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Lot 62: Roderic O'Conor (1860-1940) Landscape with Trees,

Important Irish Art

by Adam's

May 28, 2014

Dublin, Ireland

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  • Roderic O'Conor (1860-1940) Landscape with Trees,
  • Roderic O'Conor (1860-1940) Landscape with Trees,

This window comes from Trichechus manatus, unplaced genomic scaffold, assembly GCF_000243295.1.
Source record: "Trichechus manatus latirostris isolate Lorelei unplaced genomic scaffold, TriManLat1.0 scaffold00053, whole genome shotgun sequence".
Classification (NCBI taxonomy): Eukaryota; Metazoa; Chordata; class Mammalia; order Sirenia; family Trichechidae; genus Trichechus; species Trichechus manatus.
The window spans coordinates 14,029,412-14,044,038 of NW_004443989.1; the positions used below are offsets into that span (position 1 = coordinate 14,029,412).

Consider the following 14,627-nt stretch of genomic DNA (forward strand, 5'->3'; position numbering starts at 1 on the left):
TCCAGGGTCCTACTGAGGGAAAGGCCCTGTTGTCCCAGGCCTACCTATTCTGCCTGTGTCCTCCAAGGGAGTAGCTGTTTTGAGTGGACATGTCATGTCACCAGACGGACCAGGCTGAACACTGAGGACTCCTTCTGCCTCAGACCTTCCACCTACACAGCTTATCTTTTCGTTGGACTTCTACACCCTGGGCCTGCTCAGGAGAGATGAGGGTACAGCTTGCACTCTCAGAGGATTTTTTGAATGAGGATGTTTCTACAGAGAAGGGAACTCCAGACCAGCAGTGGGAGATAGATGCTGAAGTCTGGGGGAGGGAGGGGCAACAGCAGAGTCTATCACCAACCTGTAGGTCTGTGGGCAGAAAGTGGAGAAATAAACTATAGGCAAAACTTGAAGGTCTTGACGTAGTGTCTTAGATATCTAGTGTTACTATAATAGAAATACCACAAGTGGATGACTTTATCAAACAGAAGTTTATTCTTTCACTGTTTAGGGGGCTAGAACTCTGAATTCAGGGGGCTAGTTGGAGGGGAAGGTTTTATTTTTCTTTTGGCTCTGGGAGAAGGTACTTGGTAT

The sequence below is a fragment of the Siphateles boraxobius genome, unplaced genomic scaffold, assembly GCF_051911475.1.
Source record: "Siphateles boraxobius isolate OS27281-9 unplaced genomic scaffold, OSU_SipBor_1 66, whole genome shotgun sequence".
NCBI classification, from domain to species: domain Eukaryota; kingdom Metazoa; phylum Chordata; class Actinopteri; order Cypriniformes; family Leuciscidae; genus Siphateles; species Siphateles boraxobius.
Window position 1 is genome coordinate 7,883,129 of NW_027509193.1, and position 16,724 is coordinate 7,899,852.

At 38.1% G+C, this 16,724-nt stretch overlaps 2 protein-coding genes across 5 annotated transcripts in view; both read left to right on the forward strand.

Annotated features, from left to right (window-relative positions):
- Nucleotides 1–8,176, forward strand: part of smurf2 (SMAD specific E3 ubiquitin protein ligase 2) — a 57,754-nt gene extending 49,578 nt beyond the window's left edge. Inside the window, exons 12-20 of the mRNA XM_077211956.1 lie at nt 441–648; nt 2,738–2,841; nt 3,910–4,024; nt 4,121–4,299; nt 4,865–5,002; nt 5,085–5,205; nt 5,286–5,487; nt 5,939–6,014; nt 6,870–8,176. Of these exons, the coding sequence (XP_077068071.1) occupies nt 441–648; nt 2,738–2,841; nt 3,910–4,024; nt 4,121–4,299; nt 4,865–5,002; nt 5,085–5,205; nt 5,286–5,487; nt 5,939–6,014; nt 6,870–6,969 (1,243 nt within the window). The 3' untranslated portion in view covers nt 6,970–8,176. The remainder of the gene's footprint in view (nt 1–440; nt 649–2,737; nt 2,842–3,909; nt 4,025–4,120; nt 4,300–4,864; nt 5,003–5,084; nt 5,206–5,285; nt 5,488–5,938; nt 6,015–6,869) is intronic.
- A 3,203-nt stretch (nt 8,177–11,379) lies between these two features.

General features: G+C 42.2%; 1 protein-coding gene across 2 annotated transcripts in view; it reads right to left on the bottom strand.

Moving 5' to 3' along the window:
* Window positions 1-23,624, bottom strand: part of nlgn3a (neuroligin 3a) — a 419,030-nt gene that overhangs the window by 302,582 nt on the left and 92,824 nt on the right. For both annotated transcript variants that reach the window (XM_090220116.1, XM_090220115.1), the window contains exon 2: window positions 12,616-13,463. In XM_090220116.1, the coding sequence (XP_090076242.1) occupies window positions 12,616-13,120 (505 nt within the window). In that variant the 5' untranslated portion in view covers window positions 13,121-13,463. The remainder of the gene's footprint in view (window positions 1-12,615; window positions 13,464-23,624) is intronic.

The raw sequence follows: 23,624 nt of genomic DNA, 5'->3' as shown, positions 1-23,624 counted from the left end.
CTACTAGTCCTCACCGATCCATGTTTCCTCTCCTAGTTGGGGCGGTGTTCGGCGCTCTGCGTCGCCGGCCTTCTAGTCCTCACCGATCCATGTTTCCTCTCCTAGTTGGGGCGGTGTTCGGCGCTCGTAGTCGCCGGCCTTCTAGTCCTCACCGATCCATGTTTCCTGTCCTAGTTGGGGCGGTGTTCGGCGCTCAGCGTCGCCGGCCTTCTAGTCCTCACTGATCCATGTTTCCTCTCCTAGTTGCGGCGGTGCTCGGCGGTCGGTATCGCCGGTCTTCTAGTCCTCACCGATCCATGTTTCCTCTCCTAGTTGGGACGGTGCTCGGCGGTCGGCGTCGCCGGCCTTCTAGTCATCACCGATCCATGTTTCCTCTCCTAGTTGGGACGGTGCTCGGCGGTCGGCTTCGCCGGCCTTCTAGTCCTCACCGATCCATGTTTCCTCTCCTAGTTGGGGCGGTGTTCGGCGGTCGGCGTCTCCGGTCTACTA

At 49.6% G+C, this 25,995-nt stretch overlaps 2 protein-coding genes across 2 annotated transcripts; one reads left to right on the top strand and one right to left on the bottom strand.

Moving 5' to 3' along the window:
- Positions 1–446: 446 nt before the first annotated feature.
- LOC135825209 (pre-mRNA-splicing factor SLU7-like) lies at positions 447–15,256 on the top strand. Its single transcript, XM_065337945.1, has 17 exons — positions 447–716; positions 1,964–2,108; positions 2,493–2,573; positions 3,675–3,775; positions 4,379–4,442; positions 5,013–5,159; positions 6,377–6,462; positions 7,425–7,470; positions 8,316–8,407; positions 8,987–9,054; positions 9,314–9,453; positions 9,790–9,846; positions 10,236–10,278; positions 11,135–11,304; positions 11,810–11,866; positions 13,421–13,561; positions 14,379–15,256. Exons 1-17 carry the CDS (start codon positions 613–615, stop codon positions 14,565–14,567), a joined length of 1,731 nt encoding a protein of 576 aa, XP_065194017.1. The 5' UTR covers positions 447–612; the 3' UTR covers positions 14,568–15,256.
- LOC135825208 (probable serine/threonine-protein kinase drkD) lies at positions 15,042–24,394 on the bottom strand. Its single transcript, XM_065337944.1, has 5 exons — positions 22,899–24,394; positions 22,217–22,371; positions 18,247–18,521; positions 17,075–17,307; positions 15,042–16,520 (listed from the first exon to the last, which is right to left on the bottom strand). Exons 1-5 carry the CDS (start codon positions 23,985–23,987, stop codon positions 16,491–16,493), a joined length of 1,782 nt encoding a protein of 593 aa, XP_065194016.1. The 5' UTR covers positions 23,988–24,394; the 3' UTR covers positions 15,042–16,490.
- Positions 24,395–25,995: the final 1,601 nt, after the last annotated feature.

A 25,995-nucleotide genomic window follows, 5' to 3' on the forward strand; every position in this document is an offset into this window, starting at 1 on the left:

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Description: Roderic O'Conor (1860-1940) Landscape with Trees, Nueil-sur-Layon Oil on panel, 37 x 45cm (14½ x 17¾'') Atelier stamp verso. Signed verso in blue chalk ''Roderic O'Conor Nueil-sur-Layon 1935'' Provenance: Vente O'Conor, Hotel Drouot, Seán Ó Criadáin, from whom purchased in 1979 by John P. Reihill, Deepwell, Blackrock, Co. Dublin Literature: Roderic O'Conor, Jonathan Bennington, 1992, No. 304, p.226 By the time this refined landscape was painted in 1935, in his 75th year, Roderic O'Conor had already made significant decisions with his and his wife's future in mind. He married Renée Honta two years earlier on 24 October,1933 at the Mairie for the Paris 6e arrondissement, following a lengthy relationship. His general health began to give cause for concern and between 1934 and 1935 they made extended visits to the warmer climate of Spain's southern coast at Torremolinos near Malaga, where they rented a house close to the beach. O'Conor disposed of his studio in 1933, and moved in with his new wife, whose apartment at 10 rue Jean Bart was close to Les Jardins de Luxembourg. With the storm clouds of war gathering in Europe a decision was made to leave Paris and to look for a property at some distance from the city in a location which would be potentially a more safe and a less threatened environment than the French capital. O'Conor purchased a property in his wife's name in the small town of Nueil-sur-Layon in the Départment of Maine-et-Loire. In interviews with elderly Nueil residents in 1981 they recalled how O'Conor's head of silver grey hair was the most distinguishing feature of his general appearance and how he and his wife, who was described as being ''very Bohemian,'' were frequently seen taking walks together in the surrounding countryside. The house which he purchased was a splendid maison de Maître on the edge of the town, adjacent to the road leading to Doué-la-Fontaine. The house was on an elevated site with a commanding view over an adjoining field sloping down to a small river which was a tributary of the river Layon. This field was the location for this well conceived painting which, given his age and general poor health, shows a remarkable degree of observation and skill in its execution. As he so frequently liked to do in his paintings, O'Conor has combined several techniques in this work which include sensitive brushwork generally throughout the group of trees to the left in his composition. The river bank below the trees reveals evidence of controlled work with the palette knife, in which he has scraped some of the paint back to the ground and then dragged the palette knife and brush across the underpainting to give the desired effect. The shallow pool of water has been similarly treated while in the group of trees to the right he has been more expressive and built the paint up more thickly, introducing a subtle range of tonal and textural changes. The site of the painting was so close to their home and so accessible that it is probable that O'Conor set up his easel in the landscape and worked on the painting on consecutive days until its completion. Dr. Roy Johnston

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